A Game-Theoretic Perspective on Coalition Formation

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OUP Oxford, Nov 1, 2007 - Business & Economics - 336 pages
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The formation of coalitions to achieve both collaborative and competitive goals is a phenomenon we see all around us. The list is long and varied: production cartels, political lobbies, customs unions, environmental coalitions, and ethnic alliances are just a few everyday instances. Drawing upon and extending his inaugural Lipsey Lectures at the University of Essex, Debraj Ray looks at coalition formation from the perspective of game theory. How are agreements determined? Which coalitions will form? And are such agreements invariably efficient from a social perspective? Ray brings together developments in both cooperative and noncooperative game theory to study the analytics of coalition formation and binding agreements. This book concentrates on pure theory, but discusses several potential applications, such as oligopoly and the provision of public goods.
 

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Contents

CHAPTER 1Introduction
Part 1The Setting
CHAPTER 2Ingredients for a Theory of Agreements
CHAPTER 3Coalitions Cooperation and Noncooperation
Part 2A Bargaining Approach To Coalition Formation
CHAPTER 4Irreversible Agreements
Symmetric Games
CHAPTER 6Applications
CHAPTER 10Reversible Agreements With Externalities
Part 3A Blocking Approach to Coalition Formation
CHAPTER 11Blocking
CHAPTER 12Irreversible Commitments
CHAPTER 13The Blocking Approach in Real Time
CHAPTER 14Directions
References
Subject Index

The General Case
CHAPTER 8A Framework for Reversible Agreements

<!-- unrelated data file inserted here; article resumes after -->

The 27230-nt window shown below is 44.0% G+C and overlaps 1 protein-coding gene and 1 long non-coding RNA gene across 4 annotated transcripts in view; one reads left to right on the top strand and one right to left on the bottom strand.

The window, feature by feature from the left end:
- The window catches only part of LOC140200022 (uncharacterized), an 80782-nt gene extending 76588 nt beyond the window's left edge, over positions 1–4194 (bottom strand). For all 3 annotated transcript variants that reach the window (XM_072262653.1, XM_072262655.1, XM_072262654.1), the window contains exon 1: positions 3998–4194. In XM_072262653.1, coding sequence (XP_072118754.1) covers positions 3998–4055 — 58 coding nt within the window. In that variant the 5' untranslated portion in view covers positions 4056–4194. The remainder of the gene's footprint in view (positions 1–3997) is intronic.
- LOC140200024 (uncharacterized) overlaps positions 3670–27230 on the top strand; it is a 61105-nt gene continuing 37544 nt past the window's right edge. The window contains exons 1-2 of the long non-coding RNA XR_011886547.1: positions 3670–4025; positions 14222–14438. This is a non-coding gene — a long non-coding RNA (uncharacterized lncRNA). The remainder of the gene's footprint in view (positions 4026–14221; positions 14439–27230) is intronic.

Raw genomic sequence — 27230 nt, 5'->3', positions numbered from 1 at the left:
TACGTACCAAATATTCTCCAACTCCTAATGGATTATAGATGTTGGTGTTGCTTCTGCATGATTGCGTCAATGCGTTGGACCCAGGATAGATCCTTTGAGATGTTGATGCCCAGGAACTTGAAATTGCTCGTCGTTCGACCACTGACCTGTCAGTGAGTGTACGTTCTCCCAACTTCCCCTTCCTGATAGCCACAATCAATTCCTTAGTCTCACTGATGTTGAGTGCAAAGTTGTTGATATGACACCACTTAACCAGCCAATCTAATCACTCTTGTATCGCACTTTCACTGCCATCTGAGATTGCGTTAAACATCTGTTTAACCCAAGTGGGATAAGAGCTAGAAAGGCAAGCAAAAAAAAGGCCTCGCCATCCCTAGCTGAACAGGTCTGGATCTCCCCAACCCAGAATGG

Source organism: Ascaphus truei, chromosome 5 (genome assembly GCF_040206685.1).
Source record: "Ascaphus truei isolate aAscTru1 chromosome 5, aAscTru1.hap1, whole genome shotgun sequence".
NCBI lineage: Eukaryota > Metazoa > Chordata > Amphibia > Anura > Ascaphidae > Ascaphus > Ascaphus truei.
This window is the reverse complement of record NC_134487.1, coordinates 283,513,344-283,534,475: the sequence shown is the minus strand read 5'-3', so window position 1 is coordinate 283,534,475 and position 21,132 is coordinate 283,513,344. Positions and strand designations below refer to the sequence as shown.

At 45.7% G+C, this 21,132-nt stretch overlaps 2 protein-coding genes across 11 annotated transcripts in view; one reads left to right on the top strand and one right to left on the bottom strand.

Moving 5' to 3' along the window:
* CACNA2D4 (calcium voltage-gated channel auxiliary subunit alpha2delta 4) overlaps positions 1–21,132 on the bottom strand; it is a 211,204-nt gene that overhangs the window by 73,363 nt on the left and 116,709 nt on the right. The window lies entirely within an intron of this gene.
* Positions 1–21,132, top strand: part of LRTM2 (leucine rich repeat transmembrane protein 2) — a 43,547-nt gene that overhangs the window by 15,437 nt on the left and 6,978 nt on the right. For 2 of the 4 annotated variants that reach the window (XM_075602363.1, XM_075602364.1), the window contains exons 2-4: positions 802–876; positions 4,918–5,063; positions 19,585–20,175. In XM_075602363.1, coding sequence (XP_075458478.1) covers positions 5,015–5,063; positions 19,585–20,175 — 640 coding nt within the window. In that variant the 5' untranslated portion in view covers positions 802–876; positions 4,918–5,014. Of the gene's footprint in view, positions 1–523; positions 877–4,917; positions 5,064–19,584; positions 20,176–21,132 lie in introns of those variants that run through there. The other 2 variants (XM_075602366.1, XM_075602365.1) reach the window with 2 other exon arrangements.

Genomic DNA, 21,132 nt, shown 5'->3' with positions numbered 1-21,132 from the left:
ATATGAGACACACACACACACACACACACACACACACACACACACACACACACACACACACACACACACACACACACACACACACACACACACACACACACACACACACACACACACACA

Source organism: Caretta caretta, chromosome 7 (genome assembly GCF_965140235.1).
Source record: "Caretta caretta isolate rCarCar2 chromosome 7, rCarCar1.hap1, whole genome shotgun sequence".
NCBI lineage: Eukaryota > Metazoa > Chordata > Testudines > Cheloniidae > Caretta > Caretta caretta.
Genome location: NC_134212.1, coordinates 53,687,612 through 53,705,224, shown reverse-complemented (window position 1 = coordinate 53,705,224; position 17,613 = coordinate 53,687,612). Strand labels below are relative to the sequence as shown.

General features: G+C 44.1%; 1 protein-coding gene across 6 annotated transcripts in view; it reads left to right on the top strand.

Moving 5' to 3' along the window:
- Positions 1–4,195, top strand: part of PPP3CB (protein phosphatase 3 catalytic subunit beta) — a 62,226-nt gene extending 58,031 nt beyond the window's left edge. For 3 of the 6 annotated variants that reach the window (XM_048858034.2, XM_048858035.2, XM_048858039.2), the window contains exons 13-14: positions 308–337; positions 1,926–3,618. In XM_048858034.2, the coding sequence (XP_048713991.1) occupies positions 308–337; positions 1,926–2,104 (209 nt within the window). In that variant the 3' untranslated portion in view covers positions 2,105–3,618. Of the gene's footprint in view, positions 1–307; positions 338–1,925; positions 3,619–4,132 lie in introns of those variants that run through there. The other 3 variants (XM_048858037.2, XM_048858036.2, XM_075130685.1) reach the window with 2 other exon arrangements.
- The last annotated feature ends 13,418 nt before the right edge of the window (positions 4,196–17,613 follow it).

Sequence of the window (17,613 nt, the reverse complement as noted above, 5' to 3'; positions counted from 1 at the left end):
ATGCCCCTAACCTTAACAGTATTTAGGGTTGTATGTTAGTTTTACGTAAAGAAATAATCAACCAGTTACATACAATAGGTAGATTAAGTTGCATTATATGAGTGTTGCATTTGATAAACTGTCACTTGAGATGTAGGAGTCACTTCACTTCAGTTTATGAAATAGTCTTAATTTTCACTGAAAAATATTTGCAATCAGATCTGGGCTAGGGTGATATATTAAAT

CHAPTER 9Reversible Agreements Without Externalities
Author Index
Copyright

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About the author (2007)

Debraj Ray is Julius Silver Professor of Economics and Director of Graduate Studies in Economics at New York University. He has held long-term appointments at Stanford University, the Indian Statistical Institute, and Boston University. He has held numerous visiting appointments at Harvard University, MIT, the Instituto de Matemática Pura e Aplicada (Rio De Janeiro), the People's University of China (Beijing), and the London School of Economics. He is a Permanent Research Affiliate of the Instituto de Análisis Económico (Barcelona). Professor Ray is a Fellow of the Econometric Society, a recipient of the Mahalanobis Memorial Medal, and a recipient of the Outstanding Young Scientists Award (in the area of mathematics) from the Indian National Science Academy. He received the Dean's Award for Distinguished Teaching at Stanford and the Gittner Award for Teaching Excellence in Economics at Boston University.

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